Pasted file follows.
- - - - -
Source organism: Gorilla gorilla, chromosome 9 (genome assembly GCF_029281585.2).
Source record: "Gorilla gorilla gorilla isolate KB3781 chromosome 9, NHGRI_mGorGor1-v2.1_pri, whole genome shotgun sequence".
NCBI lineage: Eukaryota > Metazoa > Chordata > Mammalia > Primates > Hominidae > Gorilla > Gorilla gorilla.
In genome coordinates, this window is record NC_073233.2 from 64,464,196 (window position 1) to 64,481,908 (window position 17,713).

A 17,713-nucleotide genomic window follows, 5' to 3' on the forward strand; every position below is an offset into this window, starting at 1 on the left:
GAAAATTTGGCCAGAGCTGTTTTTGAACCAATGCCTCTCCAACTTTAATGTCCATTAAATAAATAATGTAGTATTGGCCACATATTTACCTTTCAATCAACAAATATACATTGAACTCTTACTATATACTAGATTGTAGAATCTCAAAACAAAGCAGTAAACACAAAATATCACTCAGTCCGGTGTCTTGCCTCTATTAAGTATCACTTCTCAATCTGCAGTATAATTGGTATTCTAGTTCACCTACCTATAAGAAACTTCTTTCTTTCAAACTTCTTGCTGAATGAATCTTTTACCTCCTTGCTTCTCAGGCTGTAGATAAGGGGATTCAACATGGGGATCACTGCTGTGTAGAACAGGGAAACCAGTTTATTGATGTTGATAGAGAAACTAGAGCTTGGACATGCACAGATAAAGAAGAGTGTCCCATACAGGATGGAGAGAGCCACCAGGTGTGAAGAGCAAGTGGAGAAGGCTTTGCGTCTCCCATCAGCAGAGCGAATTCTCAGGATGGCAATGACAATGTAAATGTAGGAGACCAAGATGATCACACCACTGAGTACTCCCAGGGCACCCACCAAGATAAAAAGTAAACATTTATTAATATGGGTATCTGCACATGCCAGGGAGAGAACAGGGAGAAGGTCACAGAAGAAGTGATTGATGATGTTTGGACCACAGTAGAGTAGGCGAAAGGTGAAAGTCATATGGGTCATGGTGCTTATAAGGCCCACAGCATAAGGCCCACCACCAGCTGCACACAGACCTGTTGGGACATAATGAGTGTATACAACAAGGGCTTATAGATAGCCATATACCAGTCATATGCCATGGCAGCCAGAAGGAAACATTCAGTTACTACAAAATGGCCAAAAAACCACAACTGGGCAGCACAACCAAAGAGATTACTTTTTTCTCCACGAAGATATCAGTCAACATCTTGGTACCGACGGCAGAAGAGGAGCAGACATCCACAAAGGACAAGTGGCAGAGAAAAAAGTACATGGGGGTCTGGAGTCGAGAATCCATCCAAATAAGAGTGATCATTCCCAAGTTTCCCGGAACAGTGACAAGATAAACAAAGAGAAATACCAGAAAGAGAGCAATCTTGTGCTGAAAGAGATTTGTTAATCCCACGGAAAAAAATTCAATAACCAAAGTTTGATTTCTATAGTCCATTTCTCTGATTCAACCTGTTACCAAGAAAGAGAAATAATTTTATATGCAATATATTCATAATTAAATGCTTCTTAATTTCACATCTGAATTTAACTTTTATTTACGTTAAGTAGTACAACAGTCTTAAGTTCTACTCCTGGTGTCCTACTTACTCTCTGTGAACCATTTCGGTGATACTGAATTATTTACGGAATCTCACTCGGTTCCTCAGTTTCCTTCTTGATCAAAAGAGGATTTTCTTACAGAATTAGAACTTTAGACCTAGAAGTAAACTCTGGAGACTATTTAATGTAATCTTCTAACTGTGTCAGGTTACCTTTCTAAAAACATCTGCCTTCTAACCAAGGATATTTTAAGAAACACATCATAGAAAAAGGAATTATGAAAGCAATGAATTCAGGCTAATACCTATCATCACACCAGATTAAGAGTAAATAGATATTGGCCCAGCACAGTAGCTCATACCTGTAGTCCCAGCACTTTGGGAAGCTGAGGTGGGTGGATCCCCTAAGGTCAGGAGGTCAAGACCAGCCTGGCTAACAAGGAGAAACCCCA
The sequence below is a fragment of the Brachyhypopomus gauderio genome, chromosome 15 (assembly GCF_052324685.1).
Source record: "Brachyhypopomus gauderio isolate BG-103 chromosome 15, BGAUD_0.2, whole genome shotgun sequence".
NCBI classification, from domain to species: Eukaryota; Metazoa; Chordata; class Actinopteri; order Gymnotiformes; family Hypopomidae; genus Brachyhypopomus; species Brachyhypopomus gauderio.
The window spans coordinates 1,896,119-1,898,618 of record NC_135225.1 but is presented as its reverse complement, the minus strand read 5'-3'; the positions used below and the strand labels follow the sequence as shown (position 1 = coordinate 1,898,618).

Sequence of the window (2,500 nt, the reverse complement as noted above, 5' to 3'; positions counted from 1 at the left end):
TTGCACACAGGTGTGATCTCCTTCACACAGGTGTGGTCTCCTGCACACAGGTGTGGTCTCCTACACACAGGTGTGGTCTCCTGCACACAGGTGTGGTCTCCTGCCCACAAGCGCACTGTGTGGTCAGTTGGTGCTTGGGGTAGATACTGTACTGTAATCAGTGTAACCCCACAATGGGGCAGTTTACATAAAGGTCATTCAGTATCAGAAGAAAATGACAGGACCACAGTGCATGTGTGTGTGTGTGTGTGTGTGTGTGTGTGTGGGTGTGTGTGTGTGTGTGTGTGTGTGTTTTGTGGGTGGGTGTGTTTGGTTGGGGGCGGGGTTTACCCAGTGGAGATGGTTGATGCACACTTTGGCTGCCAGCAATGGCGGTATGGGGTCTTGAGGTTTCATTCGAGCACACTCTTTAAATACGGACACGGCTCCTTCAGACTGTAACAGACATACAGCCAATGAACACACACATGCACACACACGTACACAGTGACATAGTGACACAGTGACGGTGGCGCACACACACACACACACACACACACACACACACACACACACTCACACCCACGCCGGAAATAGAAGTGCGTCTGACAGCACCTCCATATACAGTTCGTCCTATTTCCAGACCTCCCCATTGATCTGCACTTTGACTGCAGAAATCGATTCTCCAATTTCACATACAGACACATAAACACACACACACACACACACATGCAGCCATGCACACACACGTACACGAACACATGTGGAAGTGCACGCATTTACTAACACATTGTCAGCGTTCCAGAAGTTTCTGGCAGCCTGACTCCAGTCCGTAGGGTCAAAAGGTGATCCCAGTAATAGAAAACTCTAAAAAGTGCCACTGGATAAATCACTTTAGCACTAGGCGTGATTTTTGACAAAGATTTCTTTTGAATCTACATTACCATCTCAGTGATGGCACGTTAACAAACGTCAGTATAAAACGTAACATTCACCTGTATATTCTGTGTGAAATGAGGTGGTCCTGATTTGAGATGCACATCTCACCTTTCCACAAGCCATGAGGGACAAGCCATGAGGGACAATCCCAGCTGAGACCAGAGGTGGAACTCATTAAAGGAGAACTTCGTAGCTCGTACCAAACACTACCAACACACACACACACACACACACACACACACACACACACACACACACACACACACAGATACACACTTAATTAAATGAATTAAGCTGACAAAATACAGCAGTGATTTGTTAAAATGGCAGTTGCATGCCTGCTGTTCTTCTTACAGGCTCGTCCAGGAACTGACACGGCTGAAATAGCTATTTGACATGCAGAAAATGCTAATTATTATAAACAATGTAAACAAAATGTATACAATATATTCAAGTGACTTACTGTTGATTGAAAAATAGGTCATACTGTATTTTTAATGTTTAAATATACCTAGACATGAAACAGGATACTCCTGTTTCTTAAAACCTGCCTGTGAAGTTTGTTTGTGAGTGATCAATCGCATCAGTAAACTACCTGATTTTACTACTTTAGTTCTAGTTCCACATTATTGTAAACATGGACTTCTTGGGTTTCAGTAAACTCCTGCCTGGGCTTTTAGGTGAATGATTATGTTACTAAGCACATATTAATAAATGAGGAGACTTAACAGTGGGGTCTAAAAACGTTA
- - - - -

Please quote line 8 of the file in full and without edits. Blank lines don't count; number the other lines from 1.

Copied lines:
Source record: "Brachyhypopomus gauderio isolate BG-103 chromosome 15, BGAUD_0.2, whole genome shotgun sequence".